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What is Harm Reduction?

Harm reduction is based on the idea that some people will use illicit drugs no matter what and that we should support policies and programs that minimize the damage caused by that drug use. The best known example of this is needle exchange programs. These programs grew out of the HIV/AIDS epidemic and make sterile needles available to IV drug users to help prevent the spread of infectious diseases. Harm reduction aims to reduce harm to drug users, their families, and their communities.

The principles of harm reduction hold that drug users are people entitled to the same rights and dignity as anyone else. Thus one important aspect of harm reduction is opposing abusive practices such as discrimination, withholding medical care, and criminalizing drug use. These practices are sometimes called harm maximization. Not only are these practices harmful–and sometimes illegal–in themselves, they exacerbate other problems drug users face. For example, anyone would be less likely to call an ambulance for an overdosing friend if he feared being arrested. This is why most states have some form of good samaritan law that gives people a free pass when reporting an overdose. These laws value saving lives over punishing users.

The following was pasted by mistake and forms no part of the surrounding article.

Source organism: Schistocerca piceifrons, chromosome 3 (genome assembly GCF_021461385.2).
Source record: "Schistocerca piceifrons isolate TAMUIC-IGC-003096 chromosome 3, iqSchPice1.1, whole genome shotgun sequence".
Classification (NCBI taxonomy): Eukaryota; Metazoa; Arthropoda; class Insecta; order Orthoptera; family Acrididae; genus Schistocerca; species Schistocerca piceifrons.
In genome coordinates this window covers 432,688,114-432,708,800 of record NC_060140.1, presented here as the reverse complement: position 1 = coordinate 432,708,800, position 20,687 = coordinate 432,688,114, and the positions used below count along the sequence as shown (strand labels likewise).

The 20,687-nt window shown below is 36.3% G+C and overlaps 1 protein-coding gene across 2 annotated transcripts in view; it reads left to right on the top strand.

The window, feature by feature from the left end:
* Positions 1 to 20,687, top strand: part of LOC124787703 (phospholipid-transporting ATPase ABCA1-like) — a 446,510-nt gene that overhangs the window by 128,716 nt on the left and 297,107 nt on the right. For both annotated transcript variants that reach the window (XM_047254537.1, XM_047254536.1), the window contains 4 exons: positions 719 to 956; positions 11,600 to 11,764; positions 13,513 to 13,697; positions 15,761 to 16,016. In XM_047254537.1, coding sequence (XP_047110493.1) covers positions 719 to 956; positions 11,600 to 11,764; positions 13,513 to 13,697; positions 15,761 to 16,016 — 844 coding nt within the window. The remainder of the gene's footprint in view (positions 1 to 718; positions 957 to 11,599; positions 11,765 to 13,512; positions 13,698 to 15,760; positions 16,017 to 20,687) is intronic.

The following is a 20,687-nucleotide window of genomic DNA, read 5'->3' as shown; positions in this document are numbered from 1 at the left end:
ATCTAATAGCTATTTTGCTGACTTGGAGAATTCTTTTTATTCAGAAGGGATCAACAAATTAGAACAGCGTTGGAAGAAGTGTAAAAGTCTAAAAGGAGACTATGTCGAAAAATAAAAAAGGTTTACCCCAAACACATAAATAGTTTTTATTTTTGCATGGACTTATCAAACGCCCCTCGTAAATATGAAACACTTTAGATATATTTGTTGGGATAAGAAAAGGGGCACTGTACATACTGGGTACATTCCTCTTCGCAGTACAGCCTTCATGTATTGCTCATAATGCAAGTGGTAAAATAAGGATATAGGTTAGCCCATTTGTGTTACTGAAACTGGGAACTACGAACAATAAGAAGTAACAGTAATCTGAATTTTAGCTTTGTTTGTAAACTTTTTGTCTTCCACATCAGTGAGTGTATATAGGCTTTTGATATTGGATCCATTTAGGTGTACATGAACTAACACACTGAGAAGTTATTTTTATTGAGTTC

Another example of harm reduction, one frequently discussed in recent months, is the wider distribution of Narcan. Narcan is an antidote to opioid overdose. It dislodges the opioid from receptors in the brain within five minutes, allowing the overdosing person’s breathing and heart rate to return to normal. It’s commonly carried by first responders, but advocates argue Narcan should be as common as fire extinguishers. Some states have train the trainer programs in which doctors teach people how to properly administer the antidote, and those people teach others. The more widely distributed Narcan is, the more likely someone will be able to administer it in an emergency and the more lives can be saved.

Opponents of harm reduction typically believe that harm reduction only enables drug users. Therefore, they are particularly angry about taxpayer money funding harm reduction programs. It’s possible that harm reduction programs enable some people, but for the most part they do actually reduce harm. Harm reduction aims for incremental improvements, acknowledging that most users won’t go from full-blown addiction to treatment overnight. You can’t force someone to get sober, but if you can keep him from dying, he might decide to get sober later. And if your main concern is the money, consider that two doses of Narcan costs about 120 dollars while an overdose death costs taxpayers about 30,000 dollars.

Obviously, the ideal situation is to get as many people into treatment as possible, but even the most proactive states and countries only reach about half the people who need help, and the average in the US is about 10 percent. Anything we can do to limit the damage caused by drug use and addiction is worth a shot. If you or someone you love is struggling with addiction, Gardens Wellness Center can help you detox safely and decide on a treatment strategy. Call us today at 844-325-9168 or email us at info@tgwcdetox.com to learn more.